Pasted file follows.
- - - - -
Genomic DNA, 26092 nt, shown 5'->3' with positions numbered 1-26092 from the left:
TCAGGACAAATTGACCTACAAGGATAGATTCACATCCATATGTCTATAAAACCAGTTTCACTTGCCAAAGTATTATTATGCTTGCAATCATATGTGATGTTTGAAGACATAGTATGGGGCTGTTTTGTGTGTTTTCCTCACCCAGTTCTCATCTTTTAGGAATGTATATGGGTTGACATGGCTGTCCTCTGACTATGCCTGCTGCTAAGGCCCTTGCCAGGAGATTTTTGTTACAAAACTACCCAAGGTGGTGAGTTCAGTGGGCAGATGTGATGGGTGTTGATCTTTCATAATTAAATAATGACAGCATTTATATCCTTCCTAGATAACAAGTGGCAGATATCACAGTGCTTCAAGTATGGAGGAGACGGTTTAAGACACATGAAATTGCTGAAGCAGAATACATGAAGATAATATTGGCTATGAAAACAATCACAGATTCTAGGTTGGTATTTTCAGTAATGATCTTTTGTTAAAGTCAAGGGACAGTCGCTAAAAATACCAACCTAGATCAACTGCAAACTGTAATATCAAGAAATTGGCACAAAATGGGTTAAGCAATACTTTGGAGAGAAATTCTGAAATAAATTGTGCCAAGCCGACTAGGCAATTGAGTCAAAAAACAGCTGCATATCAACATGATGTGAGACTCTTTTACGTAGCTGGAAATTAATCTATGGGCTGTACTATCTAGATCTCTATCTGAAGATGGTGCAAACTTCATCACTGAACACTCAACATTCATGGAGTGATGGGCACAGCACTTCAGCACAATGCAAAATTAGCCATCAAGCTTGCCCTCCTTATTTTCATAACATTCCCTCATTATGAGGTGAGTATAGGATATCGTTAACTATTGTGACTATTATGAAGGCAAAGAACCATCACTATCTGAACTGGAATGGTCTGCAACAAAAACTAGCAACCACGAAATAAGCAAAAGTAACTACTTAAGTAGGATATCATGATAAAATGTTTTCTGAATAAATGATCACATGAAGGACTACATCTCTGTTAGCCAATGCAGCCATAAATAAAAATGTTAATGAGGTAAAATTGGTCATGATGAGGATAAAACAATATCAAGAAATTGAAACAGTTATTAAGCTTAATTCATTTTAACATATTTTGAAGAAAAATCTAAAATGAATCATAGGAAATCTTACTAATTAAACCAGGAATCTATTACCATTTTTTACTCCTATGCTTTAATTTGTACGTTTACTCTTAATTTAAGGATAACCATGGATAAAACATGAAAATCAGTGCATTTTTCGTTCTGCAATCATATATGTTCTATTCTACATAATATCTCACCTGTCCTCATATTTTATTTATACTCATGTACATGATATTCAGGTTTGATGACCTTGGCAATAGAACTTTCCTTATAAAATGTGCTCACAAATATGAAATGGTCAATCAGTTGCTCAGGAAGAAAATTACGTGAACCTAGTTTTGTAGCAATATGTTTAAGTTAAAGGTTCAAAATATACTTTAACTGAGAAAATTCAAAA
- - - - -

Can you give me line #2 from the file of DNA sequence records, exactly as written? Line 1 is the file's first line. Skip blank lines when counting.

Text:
TCAGGACAAATTGACCTACAAGGATAGATTCACATCCATATGTCTATAAAACCAGTTTCACTTGCCAAAGTATTATTATGCTTGCAATCATATGTGATGTTTGAAGACATAGTATGGGGCTGTTTTGTGTGTTTTCCTCACCCAGTTCTCATCTTTTAGGAATGTATATGGGTTGACATGGCTGTCCTCTGACTATGCCTGCTGCTAAGGCCCTTGCCAGGAGATTTTTGTTACAAAACTACCCAAGGTGGTGAGTTCAGTGGGCAGATGTGATGGGTGTTGATCTTTCATAATTAAATAATGACAGCATTTATATCCTTCCTAGATAACAAGTGGCAGATATCACAGTGCTTCAAGTATGGAGGAGACGGTTTAAGACACATGAAATTGCTGAAGCAGAATACATGAAGATAATATTGGCTATGAAAACAATCACAGATTCTAGGTTGGTATTTTCAGTAATGATCTTTTGTTAAAGTCAAGGGACAGTCGCTAAAAATACCAACCTAGATCAACTGCAAACTGTAATATCAAGAAATTGGCACAAAATGGGTTAAGCAATACTTTGGAGAGAAATTCTGAAATAAATTGTGCCAAGCCGACTAGGCAATTGAGTCAAAAAACAGCTGCATATCAACATGATGTGAGACTCTTTTACGTAGCTGGAAATTAATCTATGGGCTGTACTATCTAGATCTCTATCTGAAGATGGTGCAAACTTCATCACTGAACACTCAACATTCATGGAGTGATGGGCACAGCACTTCAGCACAATGCAAAATTAGCCATCAAGCTTGCCCTCCTTATTTTCATAACATTCCCTCATTATGAGGTGAGTATAGGATATCGTTAACTATTGTGACTATTATGAAGGCAAAGAACCATCACTATCTGAACTGGAATGGTCTGCAACAAAAACTAGCAACCACGAAATAAGCAAAAGTAACTACTTAAGTAGGATATCATGATAAAATGTTTTCTGAATAAATGATCACATGAAGGACTACATCTCTGTTAGCCAATGCAGCCATAAATAAAAATGTTAATGAGGTAAAATTGGTCATGATGAGGATAAAACAATATCAAGAAATTGAAACAGTTATTAAGCTTAATTCATTTTAACATATTTTGAAGAAAAATCTAAAATGAATCATAGGAAATCTTACTAATTAAACCAGGAATCTATTACCATTTTTTACTCCTATGCTTTAATTTGTACGTTTACTCTTAATTTAAGGATAACCATGGATAAAACATGAAAATCAGTGCATTTTTCGTTCTGCAATCATATATGTTCTATTCTACATAATATCTCACCTGTCCTCATATTTTATTTATACTCATGTACATGATATTCAGGTTTGATGACCTTGGCAATAGAACTTTCCTTATAAAATGTGCTCACAAATATGAAATGGTCAATCAGTTGCTCAGGAAGAAAATTACGTGAACCTAGTTTTGTAGCAATATGTTTAAGTTAAAGGTTCAAAATATACTTTAACTGAGAAAATTCAAAA